Shigella dysenteriae [106;107] CFU/mL attractivity/stimulation no response   [49]
  Vibrio metschnikovii [2 × 108; 4 × 108] CFU/mL attractivity/stimulation 2-Methyl-3-decanol, methyl-1-butanol, 2-phenylethanol, phenylmethanol, alkyl-pyrazines, 3-methylbutanoic acid [40]
Fungi Fusarium fujikuroi complex   attractivity/stimulation Cedrol [43]
  Fusarium falciforme   attractivity/stimulation    
  Smittium morbosum infected larvae repellency/deterrence   [48]
  Candidatus near pseudoglaebosa infected larvae attractivity/stimulation    
  Edhazardia aedis   repellency/deterrence   [54]
Protist Ascogregarina taiwanensis infected larvae (12–97 trophozoites) attractivity/stimulation   [48]
Trematode Plagiorchis elegans infected larvae repellency/deterrence   [55,56]
“Attractivity” means that microorganisms elicit insect-oriented movement toward the source; “stimulation” means that microorganisms elicit oviposition; “repellency” means that microorganisms induce insect-oriented movement away from the source; “deterrence” means that microorganisms prevent oviposition.

Those results point out that variation in microbial communities’ composition and density shape mosquito oviposition behavior by impacting the diversity and concentration of volatile compounds to either influence the behavior of gravid females. Therefore, identifying the volatile molecules and their dynamics in natural oviposition sites could be key to improve vector control strategies.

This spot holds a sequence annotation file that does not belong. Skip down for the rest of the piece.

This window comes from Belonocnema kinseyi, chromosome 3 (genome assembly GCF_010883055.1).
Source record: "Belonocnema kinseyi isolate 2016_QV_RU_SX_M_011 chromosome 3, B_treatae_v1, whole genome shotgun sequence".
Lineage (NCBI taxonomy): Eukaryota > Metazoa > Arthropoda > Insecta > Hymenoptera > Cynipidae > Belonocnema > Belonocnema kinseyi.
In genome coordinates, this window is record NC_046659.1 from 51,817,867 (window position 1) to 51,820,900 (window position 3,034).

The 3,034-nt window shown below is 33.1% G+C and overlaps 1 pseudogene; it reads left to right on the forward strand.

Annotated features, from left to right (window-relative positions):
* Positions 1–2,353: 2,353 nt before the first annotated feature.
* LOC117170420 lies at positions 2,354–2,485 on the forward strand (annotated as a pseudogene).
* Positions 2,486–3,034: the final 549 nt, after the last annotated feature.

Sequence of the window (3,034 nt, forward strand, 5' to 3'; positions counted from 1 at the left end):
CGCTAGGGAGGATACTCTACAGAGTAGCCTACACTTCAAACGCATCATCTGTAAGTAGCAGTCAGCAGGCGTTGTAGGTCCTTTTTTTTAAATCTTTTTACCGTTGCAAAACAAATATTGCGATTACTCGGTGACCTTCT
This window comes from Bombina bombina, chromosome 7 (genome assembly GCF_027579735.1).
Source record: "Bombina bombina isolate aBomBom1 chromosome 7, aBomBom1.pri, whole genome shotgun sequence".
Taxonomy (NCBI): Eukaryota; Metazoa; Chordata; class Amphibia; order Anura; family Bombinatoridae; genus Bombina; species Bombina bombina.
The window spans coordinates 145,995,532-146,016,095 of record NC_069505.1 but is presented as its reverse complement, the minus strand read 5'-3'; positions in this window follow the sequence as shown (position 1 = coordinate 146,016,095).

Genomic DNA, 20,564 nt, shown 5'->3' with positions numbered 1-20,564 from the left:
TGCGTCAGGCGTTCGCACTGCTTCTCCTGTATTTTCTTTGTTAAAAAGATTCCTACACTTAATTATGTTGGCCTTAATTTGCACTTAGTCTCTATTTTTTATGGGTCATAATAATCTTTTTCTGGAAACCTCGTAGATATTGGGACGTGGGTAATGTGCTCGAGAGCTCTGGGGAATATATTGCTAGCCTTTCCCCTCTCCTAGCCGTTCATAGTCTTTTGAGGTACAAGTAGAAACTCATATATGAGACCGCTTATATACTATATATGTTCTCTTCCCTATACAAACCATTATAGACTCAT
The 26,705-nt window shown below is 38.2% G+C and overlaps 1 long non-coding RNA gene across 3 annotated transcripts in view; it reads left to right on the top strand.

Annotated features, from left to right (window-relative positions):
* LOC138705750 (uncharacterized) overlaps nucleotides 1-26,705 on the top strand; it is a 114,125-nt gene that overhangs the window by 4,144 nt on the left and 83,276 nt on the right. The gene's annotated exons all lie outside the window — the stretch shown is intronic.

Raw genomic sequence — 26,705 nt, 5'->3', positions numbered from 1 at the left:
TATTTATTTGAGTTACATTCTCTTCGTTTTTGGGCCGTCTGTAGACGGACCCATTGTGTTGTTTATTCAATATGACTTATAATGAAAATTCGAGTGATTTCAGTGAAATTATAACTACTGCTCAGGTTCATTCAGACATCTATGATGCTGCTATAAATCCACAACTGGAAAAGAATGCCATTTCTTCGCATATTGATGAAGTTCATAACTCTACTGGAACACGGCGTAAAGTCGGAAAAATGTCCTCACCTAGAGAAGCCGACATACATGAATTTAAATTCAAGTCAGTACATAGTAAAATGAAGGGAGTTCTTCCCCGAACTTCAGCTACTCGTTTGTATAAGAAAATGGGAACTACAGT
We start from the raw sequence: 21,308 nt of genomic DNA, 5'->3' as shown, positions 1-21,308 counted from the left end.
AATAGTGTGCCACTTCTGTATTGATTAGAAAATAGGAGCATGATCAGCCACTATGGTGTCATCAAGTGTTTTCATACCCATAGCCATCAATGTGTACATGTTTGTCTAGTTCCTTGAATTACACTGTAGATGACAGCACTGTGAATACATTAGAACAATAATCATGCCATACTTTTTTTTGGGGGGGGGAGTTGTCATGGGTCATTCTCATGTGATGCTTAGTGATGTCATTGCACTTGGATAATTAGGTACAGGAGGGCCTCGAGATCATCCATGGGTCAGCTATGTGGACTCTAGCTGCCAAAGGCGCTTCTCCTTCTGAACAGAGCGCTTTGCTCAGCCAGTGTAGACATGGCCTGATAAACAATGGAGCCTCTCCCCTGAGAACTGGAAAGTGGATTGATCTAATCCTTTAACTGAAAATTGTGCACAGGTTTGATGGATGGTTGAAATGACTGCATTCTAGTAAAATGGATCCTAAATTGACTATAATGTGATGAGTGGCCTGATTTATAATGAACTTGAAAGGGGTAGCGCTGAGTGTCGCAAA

3. Influence of Microorganisms Colonizing Water Habitats on Mosquitoes’ Premature Life History Traits

If the importance of microorganisms in the performance–preference coupling has been poorly addressed, several studies previously demonstrated that microbes colonizing water habitats influence the life history traits of mosquitoes with, even, drastic consequences on adult traits (see an example here [23]). In this section, we will more specifically comment the impact of microorganisms on larval nutrition, mosquito development (including egg hatching and post-embryonic development), and immature (eggs and larvae) survival.

If nutrient acquired from digested microbes can increase larval growth non-digested microbes have also been shown to influence the mosquitoes’ development.

All in all, the current literature shows that microorganisms play an important role in the oxygen signals determining egg hatching but other microorganism mediated stimuli should be further investigated.

Those results highlighted the major influence of microorganisms on the signal leading to larval development with consequences on the adult traits. However, most of those effects are not specific enough and further studies are necessary to determine to which extent microbial composition and density modulate the development of larvae.


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Subjects: Entomology